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CD Feature/ Günter Wand: "Bruckner - Symphony No. 5"

img  Tobias

Bruckner and Günter Wand belong together. Without the help of the only recently deceased conductor, Bruckner could well have ended up as a side note in historical enyclopediae and have been reduced to a radical heir to Beethoven (without reaching his melodic genius) and a mere predecessor of Mahler (without his charisma). That is the first reason making this, the second volume of an ongoing series, especially interesting. The second one consists of the fact that it features the Munich Philharmonics – an important aspect of Wand’s work, which had been condemned to sleeping in the archives for decades.

Contractual reasons and conflicts of interest were the main cause for this malaise, if one can believe the liner notes. For one, Wand was also releasing with other orchestras at the time and record company executives considered it to be damaging for individual sales to extend this schedule any further. And then there were the interests of the Munich conductors in chief, which were probably not exactly keen on finding their position challenged by some of the magnificent performances Wand was drawing from the ensemble. Maybe just noone saw the need or the commercial potential for yet another box set. Of course, Wand was not the first and not the last maestro to make Bruckner a priority. But, contrary to his colleagues, his influence reached beyond a mere restitution. The Austrian composer had long been regarded as a brilliant organ virtuoso with a tendency for overt religious kitch. Wand deconstructed this image by taking away the supposed clerical references and concentrating on the immediate emotional content instead. The seemless seagues were replaced with clearly separated parts of “scenical” character. Rather than taking the shape of a huge and flowing sound carpet, the inner coherency of the symphonies was now directed by the constant reappearance and shuffling of the individual segments – a technique modern instrumental composer such as Mike Oldfield would pick up much later (probably without being directly influenced). To understand, how such an approach could stay clear of sounding fragemented, one need only listen to the first movement of the fifth symphony: A plucked bass motive with warm strings is thwarted by a majestic brass inferno, then opens out into a moment of tender reflection  and a lengthy romantic melody – all of this in the first five minutes only. The thematic material is recycled though, appearing even in later movements, guiding the listener through the maze. Why so many have referred to this work as “difficult” remains a mystery. And the powerful, yet finely nuanced playing of the Munich philharmonics lends the finishing touch.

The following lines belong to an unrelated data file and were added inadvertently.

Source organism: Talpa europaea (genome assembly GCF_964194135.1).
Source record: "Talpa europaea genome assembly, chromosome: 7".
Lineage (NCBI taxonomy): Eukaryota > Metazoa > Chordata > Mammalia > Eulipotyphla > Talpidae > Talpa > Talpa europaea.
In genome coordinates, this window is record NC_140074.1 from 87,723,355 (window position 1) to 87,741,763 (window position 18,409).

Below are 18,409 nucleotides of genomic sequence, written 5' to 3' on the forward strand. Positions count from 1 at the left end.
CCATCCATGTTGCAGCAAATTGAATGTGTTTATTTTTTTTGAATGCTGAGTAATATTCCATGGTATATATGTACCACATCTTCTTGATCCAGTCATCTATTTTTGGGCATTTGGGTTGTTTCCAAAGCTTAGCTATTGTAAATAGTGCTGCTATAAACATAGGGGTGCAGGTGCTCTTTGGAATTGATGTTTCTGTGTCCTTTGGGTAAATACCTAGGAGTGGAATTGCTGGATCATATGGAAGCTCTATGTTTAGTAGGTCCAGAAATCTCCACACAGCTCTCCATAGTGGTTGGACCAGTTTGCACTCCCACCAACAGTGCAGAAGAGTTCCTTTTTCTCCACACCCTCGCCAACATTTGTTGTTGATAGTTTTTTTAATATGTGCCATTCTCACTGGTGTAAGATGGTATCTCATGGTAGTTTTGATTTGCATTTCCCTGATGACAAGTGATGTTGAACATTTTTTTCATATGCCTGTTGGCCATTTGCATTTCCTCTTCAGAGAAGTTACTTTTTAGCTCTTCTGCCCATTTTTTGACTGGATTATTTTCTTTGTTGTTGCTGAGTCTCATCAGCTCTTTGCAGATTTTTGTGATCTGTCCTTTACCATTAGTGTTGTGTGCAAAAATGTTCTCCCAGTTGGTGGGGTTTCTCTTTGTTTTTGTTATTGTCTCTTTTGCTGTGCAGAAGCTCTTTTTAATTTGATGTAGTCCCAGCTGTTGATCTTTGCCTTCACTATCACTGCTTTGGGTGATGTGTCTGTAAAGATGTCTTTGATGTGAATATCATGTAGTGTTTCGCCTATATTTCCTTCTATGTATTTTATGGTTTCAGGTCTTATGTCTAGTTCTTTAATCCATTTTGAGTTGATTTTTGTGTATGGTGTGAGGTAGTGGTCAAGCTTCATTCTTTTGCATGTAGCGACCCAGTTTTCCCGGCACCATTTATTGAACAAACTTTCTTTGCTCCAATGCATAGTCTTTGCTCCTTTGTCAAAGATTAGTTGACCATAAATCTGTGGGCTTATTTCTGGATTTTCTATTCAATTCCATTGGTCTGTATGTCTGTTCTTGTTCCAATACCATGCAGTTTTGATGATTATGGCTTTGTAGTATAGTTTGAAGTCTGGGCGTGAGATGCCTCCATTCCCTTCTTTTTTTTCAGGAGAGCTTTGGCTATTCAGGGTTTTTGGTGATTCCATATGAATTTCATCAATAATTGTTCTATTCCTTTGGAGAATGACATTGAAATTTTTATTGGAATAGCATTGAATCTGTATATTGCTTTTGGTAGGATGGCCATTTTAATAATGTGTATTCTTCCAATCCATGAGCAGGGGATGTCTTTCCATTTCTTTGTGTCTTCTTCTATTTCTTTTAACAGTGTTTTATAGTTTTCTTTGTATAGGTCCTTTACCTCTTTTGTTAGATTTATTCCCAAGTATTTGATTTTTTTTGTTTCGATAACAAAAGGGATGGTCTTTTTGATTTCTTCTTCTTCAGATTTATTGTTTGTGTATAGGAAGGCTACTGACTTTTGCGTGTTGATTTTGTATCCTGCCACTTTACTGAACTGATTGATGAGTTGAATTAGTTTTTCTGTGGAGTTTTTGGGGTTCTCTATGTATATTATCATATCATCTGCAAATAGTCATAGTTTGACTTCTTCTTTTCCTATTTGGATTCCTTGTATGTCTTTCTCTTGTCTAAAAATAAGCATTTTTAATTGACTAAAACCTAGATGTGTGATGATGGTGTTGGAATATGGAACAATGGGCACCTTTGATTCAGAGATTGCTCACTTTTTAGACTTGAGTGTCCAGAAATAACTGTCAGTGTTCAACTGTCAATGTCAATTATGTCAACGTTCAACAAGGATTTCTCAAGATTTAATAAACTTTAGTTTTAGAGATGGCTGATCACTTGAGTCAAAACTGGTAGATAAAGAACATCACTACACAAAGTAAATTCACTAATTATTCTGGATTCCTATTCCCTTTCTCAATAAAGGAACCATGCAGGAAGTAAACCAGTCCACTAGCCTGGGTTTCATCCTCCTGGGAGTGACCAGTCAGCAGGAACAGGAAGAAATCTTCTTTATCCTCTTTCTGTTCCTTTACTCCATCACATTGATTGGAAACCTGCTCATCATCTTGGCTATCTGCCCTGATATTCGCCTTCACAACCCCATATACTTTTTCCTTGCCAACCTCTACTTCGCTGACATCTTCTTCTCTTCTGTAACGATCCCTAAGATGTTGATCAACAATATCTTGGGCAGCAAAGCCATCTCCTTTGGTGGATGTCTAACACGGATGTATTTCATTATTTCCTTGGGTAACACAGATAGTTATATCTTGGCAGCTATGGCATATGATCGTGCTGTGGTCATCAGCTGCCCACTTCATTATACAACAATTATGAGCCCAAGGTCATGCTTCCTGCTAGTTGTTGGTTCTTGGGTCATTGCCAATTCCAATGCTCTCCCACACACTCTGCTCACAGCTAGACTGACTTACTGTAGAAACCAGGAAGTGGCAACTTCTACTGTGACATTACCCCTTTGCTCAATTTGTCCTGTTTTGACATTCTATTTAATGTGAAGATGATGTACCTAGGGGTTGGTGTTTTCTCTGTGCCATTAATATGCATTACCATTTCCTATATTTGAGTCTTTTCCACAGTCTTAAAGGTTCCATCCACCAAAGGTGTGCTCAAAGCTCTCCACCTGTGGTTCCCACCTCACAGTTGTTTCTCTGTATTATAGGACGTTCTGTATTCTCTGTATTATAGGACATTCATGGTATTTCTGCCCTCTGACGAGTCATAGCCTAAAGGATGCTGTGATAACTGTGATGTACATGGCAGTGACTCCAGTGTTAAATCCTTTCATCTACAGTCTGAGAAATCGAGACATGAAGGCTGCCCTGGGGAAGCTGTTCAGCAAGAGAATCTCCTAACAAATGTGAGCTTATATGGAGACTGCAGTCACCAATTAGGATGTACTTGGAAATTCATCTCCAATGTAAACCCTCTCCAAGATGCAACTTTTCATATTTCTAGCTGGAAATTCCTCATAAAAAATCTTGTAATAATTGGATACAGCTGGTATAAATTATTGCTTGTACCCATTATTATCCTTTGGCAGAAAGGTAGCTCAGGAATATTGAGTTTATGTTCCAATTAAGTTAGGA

Merely the proportions remain gigantic, even though someone like Mahler would later exceed this by far: Four parts in an hour and fifteen minutes are still a test for even the most concentrated of listeners. Then again, there is so much to discover in this secluded world that it might take more than the years of its inception to unravel all loose threads. It is Günter Wand’s merit that the outlines of this world have not been lost in a purple haze of presumptions, but been secured in clear shapes and forms. This clarity of his vision is the deciding factor, bringing us back to the beginning: Brucker belongs to him and he belongs to Bruckner.

By Tobias Fischer

Homepage: Naxos (Distribution)
Homepage: Günter Wand

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